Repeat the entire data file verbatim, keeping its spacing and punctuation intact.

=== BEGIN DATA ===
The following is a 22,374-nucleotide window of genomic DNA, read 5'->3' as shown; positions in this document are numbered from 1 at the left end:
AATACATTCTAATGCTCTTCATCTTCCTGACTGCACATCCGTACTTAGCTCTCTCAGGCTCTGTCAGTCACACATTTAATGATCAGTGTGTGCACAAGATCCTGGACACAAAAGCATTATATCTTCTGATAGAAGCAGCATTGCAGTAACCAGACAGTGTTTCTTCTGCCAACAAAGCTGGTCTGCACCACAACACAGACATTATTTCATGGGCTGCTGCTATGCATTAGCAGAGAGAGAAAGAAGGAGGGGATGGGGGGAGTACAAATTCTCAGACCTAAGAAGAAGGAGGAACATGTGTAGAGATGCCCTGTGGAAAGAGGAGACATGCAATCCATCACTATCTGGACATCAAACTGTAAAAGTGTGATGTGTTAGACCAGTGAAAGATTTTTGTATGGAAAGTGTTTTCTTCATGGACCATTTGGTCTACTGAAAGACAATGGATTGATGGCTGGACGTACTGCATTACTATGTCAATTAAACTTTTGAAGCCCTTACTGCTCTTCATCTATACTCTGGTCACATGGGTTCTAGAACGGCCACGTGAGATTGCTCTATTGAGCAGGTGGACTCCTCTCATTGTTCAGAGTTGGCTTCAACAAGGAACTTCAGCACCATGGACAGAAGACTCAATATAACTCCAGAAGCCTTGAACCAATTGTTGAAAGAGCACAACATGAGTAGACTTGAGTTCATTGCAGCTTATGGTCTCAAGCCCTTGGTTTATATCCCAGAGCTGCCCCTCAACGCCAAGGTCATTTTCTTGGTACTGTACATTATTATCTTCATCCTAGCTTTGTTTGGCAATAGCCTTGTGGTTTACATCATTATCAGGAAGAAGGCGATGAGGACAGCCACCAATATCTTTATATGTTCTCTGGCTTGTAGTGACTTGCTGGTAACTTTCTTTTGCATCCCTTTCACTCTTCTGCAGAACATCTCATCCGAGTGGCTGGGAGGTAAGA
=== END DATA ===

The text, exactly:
The following is a 22,374-nucleotide window of genomic DNA, read 5'->3' as shown; positions in this document are numbered from 1 at the left end:
AATACATTCTAATGCTCTTCATCTTCCTGACTGCACATCCGTACTTAGCTCTCTCAGGCTCTGTCAGTCACACATTTAATGATCAGTGTGTGCACAAGATCCTGGACACAAAAGCATTATATCTTCTGATAGAAGCAGCATTGCAGTAACCAGACAGTGTTTCTTCTGCCAACAAAGCTGGTCTGCACCACAACACAGACATTATTTCATGGGCTGCTGCTATGCATTAGCAGAGAGAGAAAGAAGGAGGGGATGGGGGGAGTACAAATTCTCAGACCTAAGAAGAAGGAGGAACATGTGTAGAGATGCCCTGTGGAAAGAGGAGACATGCAATCCATCACTATCTGGACATCAAACTGTAAAAGTGTGATGTGTTAGACCAGTGAAAGATTTTTGTATGGAAAGTGTTTTCTTCATGGACCATTTGGTCTACTGAAAGACAATGGATTGATGGCTGGACGTACTGCATTACTATGTCAATTAAACTTTTGAAGCCCTTACTGCTCTTCATCTATACTCTGGTCACATGGGTTCTAGAACGGCCACGTGAGATTGCTCTATTGAGCAGGTGGACTCCTCTCATTGTTCAGAGTTGGCTTCAACAAGGAACTTCAGCACCATGGACAGAAGACTCAATATAACTCCAGAAGCCTTGAACCAATTGTTGAAAGAGCACAACATGAGTAGACTTGAGTTCATTGCAGCTTATGGTCTCAAGCCCTTGGTTTATATCCCAGAGCTGCCCCTCAACGCCAAGGTCATTTTCTTGGTACTGTACATTATTATCTTCATCCTAGCTTTGTTTGGCAATAGCCTTGTGGTTTACATCATTATCAGGAAGAAGGCGATGAGGACAGCCACCAATATCTTTATATGTTCTCTGGCTTGTAGTGACTTGCTGGTAACTTTCTTTTGCATCCCTTTCACTCTTCTGCAGAACATCTCATCCGAGTGGCTGGGAGGTAAGA